The buffer circuit 20 is composed of a two-input differential amplifier such as an operational amplifier having a plus side connected to a common output of the analog switches A1 to A8 and a minus input connected to an output of the buffer circuit 20 itself. As a result, the buffer circuit 20 has a high impedance at the input and a low impedance at the output. The output of the amplifier is applied to a liquid crystal device (not shown).

Examples of the two-input differential amplifier are shown in FIGS. 3 and 4. The amplifier shown in FIG. 3 is arranged to have an n-channel MOS transistor 31 serve as a constant current source, two n-channel MOS transistors 32, 33 serve as a differential amplifying section, and two p-channel MOS transistors 34, 35 serve as dynamic load. The source of the n-channel MOS transistor 31 is connected to a supply voltage VEE and the drain of the n-channel MOS transistor 31 is connected to the sources of the n-channel MOS transistors 32, 33. A bias voltage Vb1 is applied to a gate of the n-channel MOS transistor 31. The drains of the n-channel MOS transistors 32, 33 are connected to the drains of the p-channel MOS transistors 34, 35, respectively. The gate of the n-channel MOS transistor 32 serves as a plus side input and the gate of the n-channel MOS transistor 33 serves as a minus side input. The drain of the n-channel MOS transistor 33 is connected to the gates of the p-channel MOS transistors 34, 35. The drain of the n-channel MOS transistor 33 serves as an output. A supply voltage VDD is applied to the sources of the p-channel MOS transistors 34, 35.

The amplifier shown in FIG. 4 is arranged to have a p-channel. MOS transistor 41 served as a constant current source, two p-channel MOS transistors 42, 43 served as a differential amplifying section, and two n-channel MOS transistors 44, 45 served as dynamic load. The source of the p-channel MOS transistor 41 is connected to the supply voltage VDD. The drain of the p-channel MOS transistor 41 is connected to the source of the p-channel MOS transistors 42, 43. A bias voltage Vb1 is applied to the gate of the p-channel MOS transistor 41. The drains of the p-channel MOS transistors 42, 43 are connected to the drains of the n-channel MOS translators 44, 45, respectively. The gate of the p-channel MOS transistor 42 serves as a plus input and the gate of the p-channel serves as a minus input. The drain of the p-channel MOS transistor 42 is connected to the gates of the n-channel MOS transistors 44, 45. The drain of the p-channel MOS transistor 43 serves as an output. A supply voltage VEE is applied to the sources of the n-channel MOS transistors 44, 45.

The buffer circuit 20 is created by the above-mentioned circuits or an operational amplifier so as to have a high impedance at the input and a low impedance at the output.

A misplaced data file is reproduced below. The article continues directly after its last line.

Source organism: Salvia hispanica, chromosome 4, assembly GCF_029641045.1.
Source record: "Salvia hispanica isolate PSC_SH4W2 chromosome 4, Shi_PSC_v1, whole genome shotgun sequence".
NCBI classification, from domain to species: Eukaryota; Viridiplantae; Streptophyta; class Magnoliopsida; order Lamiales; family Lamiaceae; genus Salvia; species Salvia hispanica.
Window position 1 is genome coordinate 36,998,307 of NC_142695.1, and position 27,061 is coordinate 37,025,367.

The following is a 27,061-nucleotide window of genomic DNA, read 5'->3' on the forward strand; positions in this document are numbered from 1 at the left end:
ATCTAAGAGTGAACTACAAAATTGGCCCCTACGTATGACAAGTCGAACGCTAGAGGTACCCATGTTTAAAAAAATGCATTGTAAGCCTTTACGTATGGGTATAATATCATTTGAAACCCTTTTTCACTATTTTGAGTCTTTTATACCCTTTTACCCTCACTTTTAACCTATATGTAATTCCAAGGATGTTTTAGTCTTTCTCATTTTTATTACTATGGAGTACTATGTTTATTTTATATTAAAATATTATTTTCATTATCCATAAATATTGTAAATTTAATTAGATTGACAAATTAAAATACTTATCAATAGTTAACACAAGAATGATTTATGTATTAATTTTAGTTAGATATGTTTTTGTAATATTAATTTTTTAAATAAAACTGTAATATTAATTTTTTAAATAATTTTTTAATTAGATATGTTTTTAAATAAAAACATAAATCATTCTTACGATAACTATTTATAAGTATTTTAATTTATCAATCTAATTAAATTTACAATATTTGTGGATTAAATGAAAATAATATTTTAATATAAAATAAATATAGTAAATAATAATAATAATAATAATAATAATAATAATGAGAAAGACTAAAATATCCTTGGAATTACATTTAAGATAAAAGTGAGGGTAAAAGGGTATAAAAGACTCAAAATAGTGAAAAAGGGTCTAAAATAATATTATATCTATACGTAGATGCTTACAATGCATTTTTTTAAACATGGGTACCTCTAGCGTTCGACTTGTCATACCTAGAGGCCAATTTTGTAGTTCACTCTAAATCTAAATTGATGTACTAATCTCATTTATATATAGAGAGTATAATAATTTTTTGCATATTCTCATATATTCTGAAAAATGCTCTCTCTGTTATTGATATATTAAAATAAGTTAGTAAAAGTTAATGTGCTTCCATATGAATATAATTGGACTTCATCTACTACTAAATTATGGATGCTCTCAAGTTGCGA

The liquid crystal driver circuit according to this embodiment is arranged to have a buffer circuit 20 having a low impedance at the output so that the output impedance of the overall circuit may be quite low. Unlike the known circuit, therefore, it is not necessary to increase the size of each transistor composing analog switches A1 to A8. In particular, if the number of gradations is increased, the necessary buffer circuit 20 is just one. The circuit integrated on the chip can be greatly reduced in size. The current flowing through each analog switch is made smaller, resulting in reducing the overall current consumption.

The liquid crystal driver circuit according to this invention is not limited to the foregoing arrangement having an operational amplifier. Any circuit may be used if it can provide a low impedance at the output. It goes without saying that the used gradations and reference voltages are not restricted to 8.

Many widely different embodiments of the present invention may be constructed without departing from the spirit and scope of the prevent invention. The invention may be varied in many ways and such variation should not be regarded as a departure from the spirit and scope of the invention. It should be understood that the present invention is not limited to the specific embodiments described in the specification, and all such modifications as would be obvious to one skilled in the art are intended to be included within the scope of appended claims.

Patent Citations
Cited PatentFiling datePublication dateApplicantTitle
US3950743 *Apr 1, 1974Apr 13, 1976Omron Tateisi Electronics Co., Ltd.Keying input apparatus having a reduced number of output terminals
US3958151 *Oct 17, 1973May 18, 1976Nippon Electric Company LimitedMethod and apparatus for driving a plasma display panel with application of opposite phase suppression pulses to selection electrodes